Binary Amplitude Shift Keying | BASK | ON-OFF keying


In this lecture, we are going to learn about digital modulation techniques in communication systems. we will start with the very first technique called Binary Amplitude Shift keying. Then we will discuss the FSK, and PSK in subsequent chapters. So let’s discuss the BASK in detail.

Definition of ASK or On-OFF Keying

  • Amplitude shift keying (ASK) or On-OFF keying (OOK) is the simplest digital modulation technique. In this method, there is only one unit energy carrier switched on or off depending upon the input binary sequence.

Expression and Waveforms for Binary Amplitude Shift Keying

  • The ASK waveform may be represented as,

s(t)=\sqrt{2P_s} \cos (2\pi f_ct) (To transmit ‘1’) …… Eq.(1)

Amplitude shift keying waveforms
  • To transmit symbol ‘0’, the signal s(t)=0 i.e., no signal is trasnmitted/ Signal s(t) contains some complete cycle or carrier frequency fc.
  • Hence, the ASK waveform looks like an ON-OFF of the signal. Therefore, it is also known as the ON-OFF keying (OOK). Figure (1) shows the ASK waveform.

Signal Space Diagram of Binary Amplitude Shift Keying

  • The ASK waveform of the equation (1) for symbol ‘1’ can be represented as,

s(t)=\sqrt{P_sT_b} \sqrt{2/T_b} \cos (2\pi f_ct)=\sqrt{P_sT_b} \Phi_1(t) …… Eq.(2)

  • This means that there is only one carrier function \Phi_1(t). The signal space diagram will have two points on \Phi_1(t). One will be at zero and other will be at \sqrt{P_sT_b}. Figure (2) shows this aspects.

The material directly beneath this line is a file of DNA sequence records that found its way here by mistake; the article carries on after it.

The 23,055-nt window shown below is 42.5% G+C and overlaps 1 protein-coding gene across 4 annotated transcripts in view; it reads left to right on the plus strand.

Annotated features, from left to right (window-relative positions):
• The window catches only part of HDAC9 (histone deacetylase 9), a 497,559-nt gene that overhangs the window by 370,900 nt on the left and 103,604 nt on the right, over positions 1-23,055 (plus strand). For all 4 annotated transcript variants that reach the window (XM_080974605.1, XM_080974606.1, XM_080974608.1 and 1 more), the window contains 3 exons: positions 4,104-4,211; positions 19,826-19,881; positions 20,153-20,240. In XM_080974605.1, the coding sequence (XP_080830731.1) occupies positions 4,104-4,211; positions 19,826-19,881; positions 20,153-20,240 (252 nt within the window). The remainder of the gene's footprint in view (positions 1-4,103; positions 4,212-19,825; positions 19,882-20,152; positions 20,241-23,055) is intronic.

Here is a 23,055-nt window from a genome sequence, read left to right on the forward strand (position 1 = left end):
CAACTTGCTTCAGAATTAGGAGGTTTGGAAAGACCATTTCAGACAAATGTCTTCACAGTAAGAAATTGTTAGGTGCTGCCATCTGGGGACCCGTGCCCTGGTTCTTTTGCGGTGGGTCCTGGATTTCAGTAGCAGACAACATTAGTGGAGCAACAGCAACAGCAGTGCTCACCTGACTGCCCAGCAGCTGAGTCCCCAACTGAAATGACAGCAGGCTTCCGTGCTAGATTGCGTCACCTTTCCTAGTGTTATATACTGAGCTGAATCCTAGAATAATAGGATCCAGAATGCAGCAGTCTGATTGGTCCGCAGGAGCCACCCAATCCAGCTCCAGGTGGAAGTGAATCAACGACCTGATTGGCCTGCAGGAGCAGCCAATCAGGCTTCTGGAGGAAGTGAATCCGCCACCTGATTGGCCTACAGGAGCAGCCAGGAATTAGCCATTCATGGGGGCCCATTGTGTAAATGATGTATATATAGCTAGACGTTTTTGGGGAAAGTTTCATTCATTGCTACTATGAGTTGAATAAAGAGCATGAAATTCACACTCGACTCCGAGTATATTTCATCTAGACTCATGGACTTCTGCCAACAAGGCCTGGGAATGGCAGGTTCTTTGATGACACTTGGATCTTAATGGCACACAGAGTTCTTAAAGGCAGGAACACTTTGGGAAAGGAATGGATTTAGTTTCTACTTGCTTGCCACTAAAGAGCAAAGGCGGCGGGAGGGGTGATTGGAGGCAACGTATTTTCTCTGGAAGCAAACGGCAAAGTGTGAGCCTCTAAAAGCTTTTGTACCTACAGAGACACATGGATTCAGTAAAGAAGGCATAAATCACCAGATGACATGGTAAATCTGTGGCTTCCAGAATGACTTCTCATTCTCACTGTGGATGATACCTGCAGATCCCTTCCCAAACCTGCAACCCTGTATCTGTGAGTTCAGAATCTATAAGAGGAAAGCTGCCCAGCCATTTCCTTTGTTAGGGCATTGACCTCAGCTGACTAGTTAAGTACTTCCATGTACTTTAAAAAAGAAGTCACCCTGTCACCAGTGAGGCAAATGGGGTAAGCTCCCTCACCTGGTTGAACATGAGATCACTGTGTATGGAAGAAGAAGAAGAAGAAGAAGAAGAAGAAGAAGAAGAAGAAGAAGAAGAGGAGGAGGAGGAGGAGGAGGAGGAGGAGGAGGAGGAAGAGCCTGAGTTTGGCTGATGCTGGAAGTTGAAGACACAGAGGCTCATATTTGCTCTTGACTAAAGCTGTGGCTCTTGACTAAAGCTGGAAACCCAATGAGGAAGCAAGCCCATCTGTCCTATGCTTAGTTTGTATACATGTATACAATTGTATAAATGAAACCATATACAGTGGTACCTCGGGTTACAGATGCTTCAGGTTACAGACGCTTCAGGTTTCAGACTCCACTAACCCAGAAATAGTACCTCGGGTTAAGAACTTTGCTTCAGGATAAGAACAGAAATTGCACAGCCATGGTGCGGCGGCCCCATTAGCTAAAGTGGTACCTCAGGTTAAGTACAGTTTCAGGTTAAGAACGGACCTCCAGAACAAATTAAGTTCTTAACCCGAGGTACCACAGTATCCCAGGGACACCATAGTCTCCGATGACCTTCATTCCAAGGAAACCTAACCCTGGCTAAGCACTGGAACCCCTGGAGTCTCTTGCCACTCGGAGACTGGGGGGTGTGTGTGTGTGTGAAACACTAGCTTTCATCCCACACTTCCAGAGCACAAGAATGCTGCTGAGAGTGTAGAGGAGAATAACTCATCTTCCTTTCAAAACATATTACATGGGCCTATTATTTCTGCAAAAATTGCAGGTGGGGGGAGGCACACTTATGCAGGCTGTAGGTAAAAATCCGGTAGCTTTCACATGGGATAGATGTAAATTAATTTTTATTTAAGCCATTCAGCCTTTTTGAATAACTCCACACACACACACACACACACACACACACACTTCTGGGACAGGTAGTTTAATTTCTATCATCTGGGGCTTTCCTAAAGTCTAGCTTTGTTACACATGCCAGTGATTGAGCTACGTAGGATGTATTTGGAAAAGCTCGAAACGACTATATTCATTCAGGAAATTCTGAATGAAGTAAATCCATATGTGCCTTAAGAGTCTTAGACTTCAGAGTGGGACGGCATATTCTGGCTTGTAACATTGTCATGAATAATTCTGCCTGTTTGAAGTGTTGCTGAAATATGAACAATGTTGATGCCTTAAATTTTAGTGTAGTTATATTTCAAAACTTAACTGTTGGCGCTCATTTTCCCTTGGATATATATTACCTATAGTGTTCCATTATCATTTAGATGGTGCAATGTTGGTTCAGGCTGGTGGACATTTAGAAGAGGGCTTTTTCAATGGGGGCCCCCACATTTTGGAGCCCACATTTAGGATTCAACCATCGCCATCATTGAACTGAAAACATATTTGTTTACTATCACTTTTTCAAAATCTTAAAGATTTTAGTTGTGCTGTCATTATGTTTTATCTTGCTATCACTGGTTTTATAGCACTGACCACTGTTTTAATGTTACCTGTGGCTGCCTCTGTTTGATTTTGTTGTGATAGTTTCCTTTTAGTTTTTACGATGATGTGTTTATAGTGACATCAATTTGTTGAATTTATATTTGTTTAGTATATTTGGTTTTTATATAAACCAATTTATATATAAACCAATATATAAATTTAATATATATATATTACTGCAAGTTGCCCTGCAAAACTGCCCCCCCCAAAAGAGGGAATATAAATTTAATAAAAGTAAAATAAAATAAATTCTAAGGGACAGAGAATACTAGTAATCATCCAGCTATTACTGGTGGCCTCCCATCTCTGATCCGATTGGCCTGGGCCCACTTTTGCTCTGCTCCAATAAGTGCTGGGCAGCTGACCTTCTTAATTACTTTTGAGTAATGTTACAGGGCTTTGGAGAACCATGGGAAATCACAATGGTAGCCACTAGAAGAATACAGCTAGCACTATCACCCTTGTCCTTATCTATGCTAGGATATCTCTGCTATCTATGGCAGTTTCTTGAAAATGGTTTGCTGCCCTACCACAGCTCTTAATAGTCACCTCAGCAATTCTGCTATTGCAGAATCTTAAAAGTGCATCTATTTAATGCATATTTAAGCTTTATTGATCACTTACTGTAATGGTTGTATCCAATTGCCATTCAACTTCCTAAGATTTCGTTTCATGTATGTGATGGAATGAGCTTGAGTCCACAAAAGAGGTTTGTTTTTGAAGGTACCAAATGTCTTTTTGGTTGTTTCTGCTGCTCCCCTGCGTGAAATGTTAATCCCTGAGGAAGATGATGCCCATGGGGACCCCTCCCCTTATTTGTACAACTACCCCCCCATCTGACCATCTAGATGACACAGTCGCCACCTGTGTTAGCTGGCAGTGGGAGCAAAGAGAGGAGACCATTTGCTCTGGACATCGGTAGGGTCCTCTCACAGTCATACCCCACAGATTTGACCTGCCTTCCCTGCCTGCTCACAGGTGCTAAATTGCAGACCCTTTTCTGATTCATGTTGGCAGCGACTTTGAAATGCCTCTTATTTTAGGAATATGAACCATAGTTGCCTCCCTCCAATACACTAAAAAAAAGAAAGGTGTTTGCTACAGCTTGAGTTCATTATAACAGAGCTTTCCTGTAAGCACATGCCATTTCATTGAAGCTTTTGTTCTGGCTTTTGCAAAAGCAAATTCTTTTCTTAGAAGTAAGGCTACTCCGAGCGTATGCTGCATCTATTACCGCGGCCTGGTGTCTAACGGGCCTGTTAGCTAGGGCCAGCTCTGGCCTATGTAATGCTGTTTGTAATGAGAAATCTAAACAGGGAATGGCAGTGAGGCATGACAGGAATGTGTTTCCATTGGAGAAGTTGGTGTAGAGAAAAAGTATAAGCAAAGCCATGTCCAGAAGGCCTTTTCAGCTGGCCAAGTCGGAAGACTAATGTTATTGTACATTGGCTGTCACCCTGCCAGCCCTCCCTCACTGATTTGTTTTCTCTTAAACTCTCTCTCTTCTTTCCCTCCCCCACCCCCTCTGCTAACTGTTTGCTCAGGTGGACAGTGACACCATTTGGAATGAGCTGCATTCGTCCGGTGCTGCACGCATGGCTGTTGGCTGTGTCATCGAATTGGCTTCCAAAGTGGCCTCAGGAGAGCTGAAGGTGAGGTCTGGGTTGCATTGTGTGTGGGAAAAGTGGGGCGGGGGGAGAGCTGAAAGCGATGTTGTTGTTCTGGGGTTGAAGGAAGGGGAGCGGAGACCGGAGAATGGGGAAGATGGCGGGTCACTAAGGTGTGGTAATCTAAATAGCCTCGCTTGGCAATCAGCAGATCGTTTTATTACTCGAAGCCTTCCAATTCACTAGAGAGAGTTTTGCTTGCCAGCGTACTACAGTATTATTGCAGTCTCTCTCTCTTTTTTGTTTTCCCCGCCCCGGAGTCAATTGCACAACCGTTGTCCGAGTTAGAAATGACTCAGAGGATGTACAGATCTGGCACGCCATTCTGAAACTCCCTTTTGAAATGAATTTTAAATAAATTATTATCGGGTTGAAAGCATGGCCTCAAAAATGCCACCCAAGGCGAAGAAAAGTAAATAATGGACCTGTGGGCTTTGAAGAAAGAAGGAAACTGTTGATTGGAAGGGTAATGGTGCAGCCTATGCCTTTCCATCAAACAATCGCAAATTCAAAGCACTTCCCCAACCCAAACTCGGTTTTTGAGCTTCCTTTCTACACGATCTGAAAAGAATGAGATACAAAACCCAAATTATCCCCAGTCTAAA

signal space diagram of ASK
  • Thus, the distance between the two signal points is,

d=\sqrt{P_sT_b}=\sqrt{E_b} …… Eq.(3)

Generation of Amplitude Shift Keying

1. Description and Working Operation of ASK

  • ASK signal may be generated by simply applying the incoming binary data and the sinusoidal carrier to the two inputs of a product modulator (i.e. balanced modulator). the resulting output will be the ASK waveform. This is shown in the figure below. Modulation causes a shift of the baseband signal spectrum.

2. Power Spectral Density (PSD)

  • The ASK signal, which is basically the product of the binary sequence and the carrier signal, has a power spectral density (PSD) same as that of the baseband on-off signal but shifted in the frequency domain by \pm f_c. This is shown the below figure also. It may be noted that two impulses occur at \pm f_c.